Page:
FOR jazz singer Clare Teal, going on tour is nothing new.
As the proud northerner explains, “you will find that most jazz and folk singers are always on the road. The tour may be given a new name but you are still very much on the same tour with pretty much for the same material — I’ve probably been on a non-stop tour now for about 15 years.”
The exciting news for Derby theatre-goers is that this will be Clare’s first time in the city.
“This will be our debut in Derby. We have never played in Derby before. For people who have never seen us before, we play quite a wide range of music — mainly jazz — but music from all decades.
“There is a lot of humour and we like to keep it real and close to the audience.
“I’m always surprised with how much interaction there is with the audience at the shows. It’s nice when people feel so relaxed at one of your shows that they are confident enough to interact with you.”
Alongside the tour — named ‘The Diva’s and Me!’, Clare has just finished recording a new album — which proves new methods are not always the best. Clare said: “It was a bit of an experiment in many ways.
“I have always wanted to make a record in the way Ella Fitzgerald would have done. Where you go into a studio with a microphone without a safety net.
“We found a nice little studio and I went along with my musical director Grant Windsor.
“There was an old piano, a old fashioned microphone and we had a bag full of music.
“One of the pieces of music we managed to record was given to us by Sir Tim Rice.
“He has written a new musical due for release later this year called ‘From Here to Eternity’ and we recorded one of the brand new tracks from it. It has never been recorded before and was really only a demo version so we had nothing to work on or base our ideas on but he really liked it.
“During the entire recording session we never had to have more than three attempts and there was something quite wonderful about recording in this way.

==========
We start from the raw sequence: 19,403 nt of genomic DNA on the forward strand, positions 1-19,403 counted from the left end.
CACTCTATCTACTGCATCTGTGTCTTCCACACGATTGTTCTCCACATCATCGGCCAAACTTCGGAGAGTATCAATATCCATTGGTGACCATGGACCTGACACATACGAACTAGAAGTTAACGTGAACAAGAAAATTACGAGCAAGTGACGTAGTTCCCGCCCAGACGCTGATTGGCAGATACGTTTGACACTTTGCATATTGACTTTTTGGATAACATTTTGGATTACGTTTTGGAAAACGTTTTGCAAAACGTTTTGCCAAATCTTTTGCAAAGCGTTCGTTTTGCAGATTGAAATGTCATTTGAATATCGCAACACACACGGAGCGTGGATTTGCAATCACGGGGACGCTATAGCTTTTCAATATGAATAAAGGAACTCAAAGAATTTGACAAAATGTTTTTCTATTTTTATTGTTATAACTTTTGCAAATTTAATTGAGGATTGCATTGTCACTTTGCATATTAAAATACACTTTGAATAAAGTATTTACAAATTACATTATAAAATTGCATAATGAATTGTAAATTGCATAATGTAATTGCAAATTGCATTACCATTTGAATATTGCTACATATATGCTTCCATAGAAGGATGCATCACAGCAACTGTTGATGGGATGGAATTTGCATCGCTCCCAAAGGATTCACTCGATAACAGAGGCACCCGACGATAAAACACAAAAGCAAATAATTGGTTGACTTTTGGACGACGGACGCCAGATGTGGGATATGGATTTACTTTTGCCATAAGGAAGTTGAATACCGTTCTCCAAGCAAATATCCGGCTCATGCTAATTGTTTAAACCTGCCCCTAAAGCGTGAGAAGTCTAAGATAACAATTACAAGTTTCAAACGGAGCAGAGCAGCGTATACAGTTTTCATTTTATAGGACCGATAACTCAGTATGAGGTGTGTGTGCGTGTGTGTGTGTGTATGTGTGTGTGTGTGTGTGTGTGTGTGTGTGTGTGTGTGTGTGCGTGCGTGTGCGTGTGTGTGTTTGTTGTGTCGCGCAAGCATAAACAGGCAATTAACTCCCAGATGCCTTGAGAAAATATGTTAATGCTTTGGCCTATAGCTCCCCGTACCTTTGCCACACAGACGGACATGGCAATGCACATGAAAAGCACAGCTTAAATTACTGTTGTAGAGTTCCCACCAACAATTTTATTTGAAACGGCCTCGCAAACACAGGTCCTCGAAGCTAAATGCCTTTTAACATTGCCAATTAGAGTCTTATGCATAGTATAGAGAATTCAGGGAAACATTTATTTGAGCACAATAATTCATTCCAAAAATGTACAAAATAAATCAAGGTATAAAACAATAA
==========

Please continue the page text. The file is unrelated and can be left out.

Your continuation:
“The trouble with modern methods is that there is a tendency to over-dub things and over-polish them.
“Yes you come out with a perfect product but ut takes a lot of fun out of the process as you are endlessly re-recording and going over them same bits over and over again.
“There was a lot more pressure doing it our way but it was more fun — during our recording, if either of us messed up, that was it, you had to start again at the beginning.
“I wouldn’t mind trying this again with a full band but the problems arise with space as you have to have distance between the instruments. Plus the more people you involve, the harder it becomes as everyone has to be right first time.”
BBC Radio 2 fans will know Clare for her twice weekly broadcasts — but there are going to be a few changes in-store.
“At the moment it’s two shows a week but they are pre-recorded.
“But very soon the Sunday night show is going live.
“I’m looking forward to the prospect of a live show but the reason I currently pre-record them during the week is because I left weekends free for touring but this is likely to have to change a bit so that I can fit them both in.
“The thing I love the most is the live work. It’s a lovely job being able to hook up to a venue and go out and explore and have a laugh and then go out in the evening and play some great music to people who clearly want to be there.”
You can catch Clare live at Derby Assembly Rooms on Friday March 22. Telephone 01332 255800 for tickets.